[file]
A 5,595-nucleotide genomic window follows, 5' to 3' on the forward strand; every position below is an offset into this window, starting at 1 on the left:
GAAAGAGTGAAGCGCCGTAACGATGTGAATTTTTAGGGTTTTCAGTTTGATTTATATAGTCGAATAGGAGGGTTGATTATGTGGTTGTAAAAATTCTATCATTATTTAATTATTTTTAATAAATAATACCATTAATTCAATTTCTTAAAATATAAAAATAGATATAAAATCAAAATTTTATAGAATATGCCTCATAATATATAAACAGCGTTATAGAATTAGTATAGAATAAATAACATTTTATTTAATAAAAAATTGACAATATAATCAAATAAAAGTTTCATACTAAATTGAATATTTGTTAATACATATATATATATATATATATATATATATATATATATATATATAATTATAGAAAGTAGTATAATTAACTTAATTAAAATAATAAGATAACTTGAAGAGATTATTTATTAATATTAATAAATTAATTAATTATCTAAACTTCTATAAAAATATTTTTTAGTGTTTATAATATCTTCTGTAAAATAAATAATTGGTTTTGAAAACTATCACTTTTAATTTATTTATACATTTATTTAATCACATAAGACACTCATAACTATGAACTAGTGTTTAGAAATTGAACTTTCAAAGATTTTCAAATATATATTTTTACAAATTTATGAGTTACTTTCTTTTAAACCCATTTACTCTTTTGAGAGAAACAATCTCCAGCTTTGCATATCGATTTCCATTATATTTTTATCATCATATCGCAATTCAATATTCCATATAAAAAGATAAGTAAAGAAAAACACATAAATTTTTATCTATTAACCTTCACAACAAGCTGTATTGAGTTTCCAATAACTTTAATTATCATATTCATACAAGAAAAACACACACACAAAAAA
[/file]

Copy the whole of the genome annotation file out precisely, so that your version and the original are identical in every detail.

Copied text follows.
A 5,595-nucleotide genomic window follows, 5' to 3' on the forward strand; every position below is an offset into this window, starting at 1 on the left:
GAAAGAGTGAAGCGCCGTAACGATGTGAATTTTTAGGGTTTTCAGTTTGATTTATATAGTCGAATAGGAGGGTTGATTATGTGGTTGTAAAAATTCTATCATTATTTAATTATTTTTAATAAATAATACCATTAATTCAATTTCTTAAAATATAAAAATAGATATAAAATCAAAATTTTATAGAATATGCCTCATAATATATAAACAGCGTTATAGAATTAGTATAGAATAAATAACATTTTATTTAATAAAAAATTGACAATATAATCAAATAAAAGTTTCATACTAAATTGAATATTTGTTAATACATATATATATATATATATATATATATATATATATATATATATAATTATAGAAAGTAGTATAATTAACTTAATTAAAATAATAAGATAACTTGAAGAGATTATTTATTAATATTAATAAATTAATTAATTATCTAAACTTCTATAAAAATATTTTTTAGTGTTTATAATATCTTCTGTAAAATAAATAATTGGTTTTGAAAACTATCACTTTTAATTTATTTATACATTTATTTAATCACATAAGACACTCATAACTATGAACTAGTGTTTAGAAATTGAACTTTCAAAGATTTTCAAATATATATTTTTACAAATTTATGAGTTACTTTCTTTTAAACCCATTTACTCTTTTGAGAGAAACAATCTCCAGCTTTGCATATCGATTTCCATTATATTTTTATCATCATATCGCAATTCAATATTCCATATAAAAAGATAAGTAAAGAAAAACACATAAATTTTTATCTATTAACCTTCACAACAAGCTGTATTGAGTTTCCAATAACTTTAATTATCATATTCATACAAGAAAAACACACACACAAAAAA